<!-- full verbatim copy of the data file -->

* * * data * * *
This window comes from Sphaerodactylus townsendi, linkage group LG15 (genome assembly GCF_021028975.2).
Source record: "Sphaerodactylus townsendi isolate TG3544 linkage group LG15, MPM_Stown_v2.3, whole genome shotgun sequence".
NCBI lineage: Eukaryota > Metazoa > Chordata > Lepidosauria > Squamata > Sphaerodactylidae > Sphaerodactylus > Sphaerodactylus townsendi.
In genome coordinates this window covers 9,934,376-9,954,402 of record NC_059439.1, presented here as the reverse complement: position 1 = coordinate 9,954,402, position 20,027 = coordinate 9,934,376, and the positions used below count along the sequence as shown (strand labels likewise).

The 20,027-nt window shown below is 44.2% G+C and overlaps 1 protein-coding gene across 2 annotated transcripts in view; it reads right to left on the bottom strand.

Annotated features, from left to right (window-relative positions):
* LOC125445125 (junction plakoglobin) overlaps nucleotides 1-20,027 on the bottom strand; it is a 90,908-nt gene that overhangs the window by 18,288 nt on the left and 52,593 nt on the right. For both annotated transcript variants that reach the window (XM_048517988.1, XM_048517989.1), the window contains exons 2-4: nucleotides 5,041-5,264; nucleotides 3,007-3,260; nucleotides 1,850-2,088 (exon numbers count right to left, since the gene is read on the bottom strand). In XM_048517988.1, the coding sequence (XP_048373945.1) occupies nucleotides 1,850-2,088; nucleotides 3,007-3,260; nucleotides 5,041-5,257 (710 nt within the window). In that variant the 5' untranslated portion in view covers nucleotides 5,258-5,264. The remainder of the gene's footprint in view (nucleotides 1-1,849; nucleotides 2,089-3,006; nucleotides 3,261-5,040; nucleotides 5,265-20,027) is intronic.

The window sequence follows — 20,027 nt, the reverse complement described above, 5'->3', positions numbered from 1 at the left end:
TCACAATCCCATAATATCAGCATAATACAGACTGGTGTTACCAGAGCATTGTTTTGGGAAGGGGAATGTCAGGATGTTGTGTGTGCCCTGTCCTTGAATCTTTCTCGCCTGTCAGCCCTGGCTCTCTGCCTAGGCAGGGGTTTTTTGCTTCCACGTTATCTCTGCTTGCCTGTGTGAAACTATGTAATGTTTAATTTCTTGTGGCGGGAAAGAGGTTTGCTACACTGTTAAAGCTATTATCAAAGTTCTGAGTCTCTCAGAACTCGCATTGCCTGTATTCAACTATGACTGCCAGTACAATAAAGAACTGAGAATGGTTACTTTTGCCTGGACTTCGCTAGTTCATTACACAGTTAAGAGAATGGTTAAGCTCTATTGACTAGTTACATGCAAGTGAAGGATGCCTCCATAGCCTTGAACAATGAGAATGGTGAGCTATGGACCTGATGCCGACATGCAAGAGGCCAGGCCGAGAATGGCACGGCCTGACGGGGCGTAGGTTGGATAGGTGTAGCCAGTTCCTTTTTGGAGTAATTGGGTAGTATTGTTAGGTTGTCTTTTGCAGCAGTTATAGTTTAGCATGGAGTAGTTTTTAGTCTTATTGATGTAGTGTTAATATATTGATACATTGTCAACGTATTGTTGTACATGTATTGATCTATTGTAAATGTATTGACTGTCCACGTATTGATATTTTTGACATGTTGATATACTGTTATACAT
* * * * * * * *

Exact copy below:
This window comes from Sphaerodactylus townsendi, linkage group LG15 (genome assembly GCF_021028975.2).
Source record: "Sphaerodactylus townsendi isolate TG3544 linkage group LG15, MPM_Stown_v2.3, whole genome shotgun sequence".
NCBI lineage: Eukaryota > Metazoa > Chordata > Lepidosauria > Squamata > Sphaerodactylidae > Sphaerodactylus > Sphaerodactylus townsendi.
In genome coordinates this window covers 9,934,376-9,954,402 of record NC_059439.1, presented here as the reverse complement: position 1 = coordinate 9,954,402, position 20,027 = coordinate 9,934,376, and the positions used below count along the sequence as shown (strand labels likewise).

The 20,027-nt window shown below is 44.2% G+C and overlaps 1 protein-coding gene across 2 annotated transcripts in view; it reads right to left on the bottom strand.

Annotated features, from left to right (window-relative positions):
* LOC125445125 (junction plakoglobin) overlaps nucleotides 1-20,027 on the bottom strand; it is a 90,908-nt gene that overhangs the window by 18,288 nt on the left and 52,593 nt on the right. For both annotated transcript variants that reach the window (XM_048517988.1, XM_048517989.1), the window contains exons 2-4: nucleotides 5,041-5,264; nucleotides 3,007-3,260; nucleotides 1,850-2,088 (exon numbers count right to left, since the gene is read on the bottom strand). In XM_048517988.1, the coding sequence (XP_048373945.1) occupies nucleotides 1,850-2,088; nucleotides 3,007-3,260; nucleotides 5,041-5,257 (710 nt within the window). In that variant the 5' untranslated portion in view covers nucleotides 5,258-5,264. The remainder of the gene's footprint in view (nucleotides 1-1,849; nucleotides 2,089-3,006; nucleotides 3,261-5,040; nucleotides 5,265-20,027) is intronic.

The window sequence follows — 20,027 nt, the reverse complement described above, 5'->3', positions numbered from 1 at the left end:
TCACAATCCCATAATATCAGCATAATACAGACTGGTGTTACCAGAGCATTGTTTTGGGAAGGGGAATGTCAGGATGTTGTGTGTGCCCTGTCCTTGAATCTTTCTCGCCTGTCAGCCCTGGCTCTCTGCCTAGGCAGGGGTTTTTTGCTTCCACGTTATCTCTGCTTGCCTGTGTGAAACTATGTAATGTTTAATTTCTTGTGGCGGGAAAGAGGTTTGCTACACTGTTAAAGCTATTATCAAAGTTCTGAGTCTCTCAGAACTCGCATTGCCTGTATTCAACTATGACTGCCAGTACAATAAAGAACTGAGAATGGTTACTTTTGCCTGGACTTCGCTAGTTCATTACACAGTTAAGAGAATGGTTAAGCTCTATTGACTAGTTACATGCAAGTGAAGGATGCCTCCATAGCCTTGAACAATGAGAATGGTGAGCTATGGACCTGATGCCGACATGCAAGAGGCCAGGCCGAGAATGGCACGGCCTGACGGGGCGTAGGTTGGATAGGTGTAGCCAGTTCCTTTTTGGAGTAATTGGGTAGTATTGTTAGGTTGTCTTTTGCAGCAGTTATAGTTTAGCATGGAGTAGTTTTTAGTCTTATTGATGTAGTGTTAATATATTGATACATTGTCAACGTATTGTTGTACATGTATTGATCTATTGTAAATGTATTGACTGTCCACGTATTGATATTTTTGACATGTTGATATACTGTTATACAT